Vampires, Zombies and Werewolves Oh My!

As some of us don our favorite costumes on this night of mischief and mayhem in search of cavities and a slightly expanded wasteline lets pause for a moment to reflect on the mythical stories that have inspired Vampires, Zombies and Werewolves.


The word vampire is a relatively recent name given to those who lust for blood, but there are many references to similar creatures.  In ancient Greece, the goddess Hera killed the children of a beautiful Libyan woman named Lamia.  Her loss and rage led to her taking on a monstrous appearance and thereafter she sought to seize and kill other children [1].  The famous vampire we have come to love by the name of Dracula is also based on a real character.  Vlad Tepes or Vlad the Impaler as he is sometimes called was ruled Wallachia in Romania during the mid-fifteenth century AD.  He is well know for inviting his enemies to dinner and subsequently having them impaled while he ate.  The name Dracula is derived from dracul (Order of the Dragon), a society that Vlad belonged to.  As far as the evidence goes, a number of skeletons have been uncovered recently that have shed light upon the burial practices of suspected vampires.  In Bulgaria a 700 year-old skeleton was found that had been stabbed in the chest and had had its teeth extracted [2].  The precaution of placing a brick in the mouth of those believed to be undead has also been observed [3].

Both the Greek historian Herodotus and the Roman author Petronius mention werewolves.  Herodotus mentions that there was a people called the Neuri who transformed into wolves each year for a few days and then changed back again [4}.  Petronius tells a different tale in his work the Satyricon;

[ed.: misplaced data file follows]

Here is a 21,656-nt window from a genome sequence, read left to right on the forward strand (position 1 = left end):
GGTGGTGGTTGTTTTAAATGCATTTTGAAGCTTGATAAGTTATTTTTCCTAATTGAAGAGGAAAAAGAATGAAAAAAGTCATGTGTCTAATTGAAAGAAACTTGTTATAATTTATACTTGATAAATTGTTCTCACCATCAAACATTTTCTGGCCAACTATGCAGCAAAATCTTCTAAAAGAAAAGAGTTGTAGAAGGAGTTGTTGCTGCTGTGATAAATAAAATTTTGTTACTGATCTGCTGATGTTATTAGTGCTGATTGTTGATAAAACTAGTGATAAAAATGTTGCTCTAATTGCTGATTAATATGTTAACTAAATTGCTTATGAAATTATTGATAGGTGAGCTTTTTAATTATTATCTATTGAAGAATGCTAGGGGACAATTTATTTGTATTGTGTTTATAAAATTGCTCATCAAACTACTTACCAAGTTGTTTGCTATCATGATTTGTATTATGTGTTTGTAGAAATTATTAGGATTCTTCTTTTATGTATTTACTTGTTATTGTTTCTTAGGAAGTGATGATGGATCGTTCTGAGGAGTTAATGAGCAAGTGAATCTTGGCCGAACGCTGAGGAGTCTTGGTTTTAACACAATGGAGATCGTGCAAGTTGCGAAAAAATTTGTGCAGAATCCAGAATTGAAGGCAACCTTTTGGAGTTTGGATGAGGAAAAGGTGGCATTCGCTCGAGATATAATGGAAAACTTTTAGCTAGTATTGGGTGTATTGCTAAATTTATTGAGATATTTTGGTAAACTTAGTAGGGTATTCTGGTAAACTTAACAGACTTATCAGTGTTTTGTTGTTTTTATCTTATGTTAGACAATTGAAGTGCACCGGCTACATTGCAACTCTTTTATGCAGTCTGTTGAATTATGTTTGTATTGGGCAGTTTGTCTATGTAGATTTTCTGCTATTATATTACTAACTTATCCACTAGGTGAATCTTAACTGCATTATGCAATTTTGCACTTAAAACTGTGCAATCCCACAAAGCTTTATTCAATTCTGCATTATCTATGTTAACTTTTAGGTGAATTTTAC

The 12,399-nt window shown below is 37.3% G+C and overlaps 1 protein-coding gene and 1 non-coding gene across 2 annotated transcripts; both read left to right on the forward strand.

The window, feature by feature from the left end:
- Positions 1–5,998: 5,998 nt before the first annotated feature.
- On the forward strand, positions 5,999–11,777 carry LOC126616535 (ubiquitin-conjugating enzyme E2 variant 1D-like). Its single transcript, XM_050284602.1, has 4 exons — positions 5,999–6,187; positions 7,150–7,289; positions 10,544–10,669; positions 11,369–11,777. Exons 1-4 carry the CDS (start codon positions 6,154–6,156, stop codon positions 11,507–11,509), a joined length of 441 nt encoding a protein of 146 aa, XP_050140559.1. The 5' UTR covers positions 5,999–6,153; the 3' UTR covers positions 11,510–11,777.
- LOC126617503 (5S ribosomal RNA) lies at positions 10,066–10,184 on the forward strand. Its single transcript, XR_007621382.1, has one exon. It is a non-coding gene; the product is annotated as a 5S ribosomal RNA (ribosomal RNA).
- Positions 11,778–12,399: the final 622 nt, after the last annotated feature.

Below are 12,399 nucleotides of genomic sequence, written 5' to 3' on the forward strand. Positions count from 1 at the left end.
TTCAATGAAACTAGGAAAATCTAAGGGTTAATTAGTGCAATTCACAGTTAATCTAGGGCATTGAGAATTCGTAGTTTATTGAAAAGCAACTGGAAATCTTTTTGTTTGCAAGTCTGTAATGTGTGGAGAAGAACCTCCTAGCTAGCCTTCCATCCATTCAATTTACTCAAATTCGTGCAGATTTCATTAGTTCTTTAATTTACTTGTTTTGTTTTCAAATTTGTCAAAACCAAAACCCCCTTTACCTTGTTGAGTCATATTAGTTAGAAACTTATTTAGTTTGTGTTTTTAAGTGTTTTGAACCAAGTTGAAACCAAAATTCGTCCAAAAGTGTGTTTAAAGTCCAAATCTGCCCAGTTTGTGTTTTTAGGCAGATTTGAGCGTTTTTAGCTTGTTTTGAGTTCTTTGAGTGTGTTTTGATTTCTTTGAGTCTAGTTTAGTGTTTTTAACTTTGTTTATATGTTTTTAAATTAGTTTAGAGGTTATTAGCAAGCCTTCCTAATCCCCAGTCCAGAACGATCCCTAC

We came to a graveyard, and this pal of mine went off to the tombstones to take a pis while I say a spell or two to keep off evil and count how many stones there are.  But when I turned back to him, he’d taken off all his clothes and put’em in a pile beside the road .  .  . He pissed around his clothes, and then all of the sudden he turned into a wolf .  .  . once he was a wolf he started howling and ran off to the woods [5].

Tales of the undead predate those of werewolves and vampires.  In The Epic of Gilgamesh, the goddess Ishtar, lamenting her recent rebuff by Gilgamesh to her father states, “I’ll raise up the dead to devour the living, the dead shall outnumber the living” [6].  The credit for the creation of zombies goes to Ishtar not George Romero.  All of these myths do not prove the existence of these creatures, however, they do show that there were people who did and still do believe that vampires, zombies and werewolves are real.

By the way, remember that there are always more frightening creatures out there lurking in the night besides vampires, zombies and werewolves.  Oh wait, that’s just a Kardashian.



1.  Simon Price and Emily Kearns, Classical Myth and Religion (Oxford: Oxford University Press, 2003) 312.



4.  Herodotus.  Histories trans. A.D. Godley. (Cambridge: Harvard University Press, 1920) 4, 105.2.

5.Petronius, Satyricon trans. Sarah Rudin (Indianapolis: Hacket Publishing Company, 2000) 46.

6.  Benjamin R. Foster, The Epic of Gilgamesh (New York: W.W. Norton and Company, 2001) 49.


2 thoughts on “Vampires, Zombies and Werewolves Oh My!

  1. Halloween is my favorite holiday of the year! I read quite a few “History of Halloween” posts as of late, but yours was the only history of monster post I’ve seen. Awesome look at spooky Kardashians!

  2. Great history lesson! I knew about Vlad the Impaler, but not the older, classical references to the other monsters. So – where did the Kardashian photo come from and what does it document? Is that a facial peel? If so, I’ll keep my wrinkles, thank you.

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